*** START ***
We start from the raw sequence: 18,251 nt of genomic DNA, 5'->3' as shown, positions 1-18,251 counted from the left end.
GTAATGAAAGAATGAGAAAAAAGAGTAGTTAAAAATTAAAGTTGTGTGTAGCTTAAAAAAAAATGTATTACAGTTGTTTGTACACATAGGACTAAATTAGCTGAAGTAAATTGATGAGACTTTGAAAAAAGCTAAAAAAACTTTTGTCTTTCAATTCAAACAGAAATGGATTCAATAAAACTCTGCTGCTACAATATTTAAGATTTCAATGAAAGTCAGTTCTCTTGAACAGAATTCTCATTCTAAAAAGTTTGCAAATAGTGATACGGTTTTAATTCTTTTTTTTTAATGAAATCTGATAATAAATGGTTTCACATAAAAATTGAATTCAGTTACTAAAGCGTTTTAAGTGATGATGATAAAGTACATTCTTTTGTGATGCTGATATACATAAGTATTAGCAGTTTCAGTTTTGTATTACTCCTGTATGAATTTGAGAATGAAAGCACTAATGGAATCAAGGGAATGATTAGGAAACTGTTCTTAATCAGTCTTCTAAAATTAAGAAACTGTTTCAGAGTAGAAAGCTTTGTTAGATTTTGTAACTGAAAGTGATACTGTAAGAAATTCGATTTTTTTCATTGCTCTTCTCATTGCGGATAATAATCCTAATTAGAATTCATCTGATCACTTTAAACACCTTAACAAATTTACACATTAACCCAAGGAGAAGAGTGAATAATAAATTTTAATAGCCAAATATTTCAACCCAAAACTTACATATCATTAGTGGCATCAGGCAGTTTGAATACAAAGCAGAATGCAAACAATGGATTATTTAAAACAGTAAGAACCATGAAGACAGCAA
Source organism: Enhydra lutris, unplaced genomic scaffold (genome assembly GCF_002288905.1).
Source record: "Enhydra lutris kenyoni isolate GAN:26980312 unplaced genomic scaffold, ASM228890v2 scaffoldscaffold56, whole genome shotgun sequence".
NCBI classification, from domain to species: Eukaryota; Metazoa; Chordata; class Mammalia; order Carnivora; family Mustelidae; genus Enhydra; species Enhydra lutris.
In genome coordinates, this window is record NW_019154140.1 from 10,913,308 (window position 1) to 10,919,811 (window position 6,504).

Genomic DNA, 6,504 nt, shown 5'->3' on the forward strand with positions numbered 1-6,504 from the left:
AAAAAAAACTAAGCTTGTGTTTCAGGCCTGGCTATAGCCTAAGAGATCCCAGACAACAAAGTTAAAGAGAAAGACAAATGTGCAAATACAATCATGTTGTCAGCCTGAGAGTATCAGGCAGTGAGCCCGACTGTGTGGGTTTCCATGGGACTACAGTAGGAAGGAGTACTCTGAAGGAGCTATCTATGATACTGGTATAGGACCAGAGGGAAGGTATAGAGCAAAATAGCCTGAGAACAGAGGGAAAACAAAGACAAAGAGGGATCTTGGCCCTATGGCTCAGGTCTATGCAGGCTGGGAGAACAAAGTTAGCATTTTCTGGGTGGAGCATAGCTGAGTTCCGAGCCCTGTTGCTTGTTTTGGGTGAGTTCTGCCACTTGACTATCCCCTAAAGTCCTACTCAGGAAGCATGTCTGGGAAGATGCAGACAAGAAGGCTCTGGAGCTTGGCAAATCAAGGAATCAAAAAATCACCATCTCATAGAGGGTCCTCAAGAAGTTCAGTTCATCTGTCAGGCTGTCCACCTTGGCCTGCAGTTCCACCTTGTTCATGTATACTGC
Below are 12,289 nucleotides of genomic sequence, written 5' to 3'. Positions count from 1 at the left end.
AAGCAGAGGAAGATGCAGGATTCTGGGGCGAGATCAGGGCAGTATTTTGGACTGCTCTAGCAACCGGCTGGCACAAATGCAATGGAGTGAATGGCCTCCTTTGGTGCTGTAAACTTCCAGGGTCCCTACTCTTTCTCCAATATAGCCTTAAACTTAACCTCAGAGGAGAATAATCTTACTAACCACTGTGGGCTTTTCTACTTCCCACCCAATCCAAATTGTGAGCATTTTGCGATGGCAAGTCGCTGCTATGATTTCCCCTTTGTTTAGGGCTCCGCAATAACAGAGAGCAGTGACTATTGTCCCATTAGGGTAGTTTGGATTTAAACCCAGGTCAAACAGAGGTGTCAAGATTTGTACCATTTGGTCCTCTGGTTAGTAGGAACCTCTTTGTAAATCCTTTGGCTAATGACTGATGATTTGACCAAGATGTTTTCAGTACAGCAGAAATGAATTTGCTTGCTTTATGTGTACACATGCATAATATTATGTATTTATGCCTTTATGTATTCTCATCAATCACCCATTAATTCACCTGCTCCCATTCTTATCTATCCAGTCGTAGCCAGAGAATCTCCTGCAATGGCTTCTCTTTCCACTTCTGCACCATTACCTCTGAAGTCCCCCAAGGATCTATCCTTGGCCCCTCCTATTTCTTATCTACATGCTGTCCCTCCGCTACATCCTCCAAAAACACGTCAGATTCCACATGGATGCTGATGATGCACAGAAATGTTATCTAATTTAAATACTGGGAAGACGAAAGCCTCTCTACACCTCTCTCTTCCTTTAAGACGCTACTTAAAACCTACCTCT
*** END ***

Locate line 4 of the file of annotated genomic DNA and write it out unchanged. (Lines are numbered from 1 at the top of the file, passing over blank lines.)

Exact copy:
Source record: "Enhydra lutris kenyoni isolate GAN:26980312 unplaced genomic scaffold, ASM228890v2 scaffoldscaffold56, whole genome shotgun sequence".